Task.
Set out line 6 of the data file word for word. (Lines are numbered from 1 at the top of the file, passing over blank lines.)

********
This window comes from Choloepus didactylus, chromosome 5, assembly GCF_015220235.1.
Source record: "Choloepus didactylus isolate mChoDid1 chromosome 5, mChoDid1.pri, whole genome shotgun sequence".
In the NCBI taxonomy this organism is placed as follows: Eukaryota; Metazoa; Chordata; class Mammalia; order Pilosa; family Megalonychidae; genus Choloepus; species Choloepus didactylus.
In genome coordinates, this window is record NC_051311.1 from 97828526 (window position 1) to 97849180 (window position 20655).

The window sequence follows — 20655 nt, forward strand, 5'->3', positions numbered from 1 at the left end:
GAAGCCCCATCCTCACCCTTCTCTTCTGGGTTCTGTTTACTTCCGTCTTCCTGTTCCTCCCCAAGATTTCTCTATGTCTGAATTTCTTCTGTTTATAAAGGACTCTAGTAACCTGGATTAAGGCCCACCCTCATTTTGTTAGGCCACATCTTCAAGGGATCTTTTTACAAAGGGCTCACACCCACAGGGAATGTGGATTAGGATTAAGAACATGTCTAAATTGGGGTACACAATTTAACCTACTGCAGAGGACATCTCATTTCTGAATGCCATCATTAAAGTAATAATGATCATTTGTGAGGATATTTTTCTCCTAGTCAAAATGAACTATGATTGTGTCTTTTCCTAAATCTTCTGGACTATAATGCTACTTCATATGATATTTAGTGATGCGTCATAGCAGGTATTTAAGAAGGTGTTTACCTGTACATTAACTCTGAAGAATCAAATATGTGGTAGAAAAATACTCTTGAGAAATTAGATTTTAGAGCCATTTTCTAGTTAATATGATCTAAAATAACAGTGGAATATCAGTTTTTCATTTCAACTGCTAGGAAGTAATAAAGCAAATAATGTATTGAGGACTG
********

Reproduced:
GAAGCCCCATCCTCACCCTTCTCTTCTGGGTTCTGTTTACTTCCGTCTTCCTGTTCCTCCCCAAGATTTCTCTATGTCTGAATTTCTTCTGTTTATAAAGGACTCTAGTAACCTGGATTAAGGCCCACCCTCATTTTGTTAGGCCACATCTTCAAGGGATCTTTTTACAAAGGGCTCACACCCACAGGGAATGTGGATTAGGATTAAGAACATGTCTAAATTGGGGTACACAATTTAACCTACTGCAGAGGACATCTCATTTCTGAATGCCATCATTAAAGTAATAATGATCATTTGTGAGGATATTTTTCTCCTAGTCAAAATGAACTATGATTGTGTCTTTTCCTAAATCTTCTGGACTATAATGCTACTTCATATGATATTTAGTGATGCGTCATAGCAGGTATTTAAGAAGGTGTTTACCTGTACATTAACTCTGAAGAATCAAATATGTGGTAGAAAAATACTCTTGAGAAATTAGATTTTAGAGCCATTTTCTAGTTAATATGATCTAAAATAACAGTGGAATATCAGTTTTTCATTTCAACTGCTAGGAAGTAATAAAGCAAATAATGTATTGAGGACTG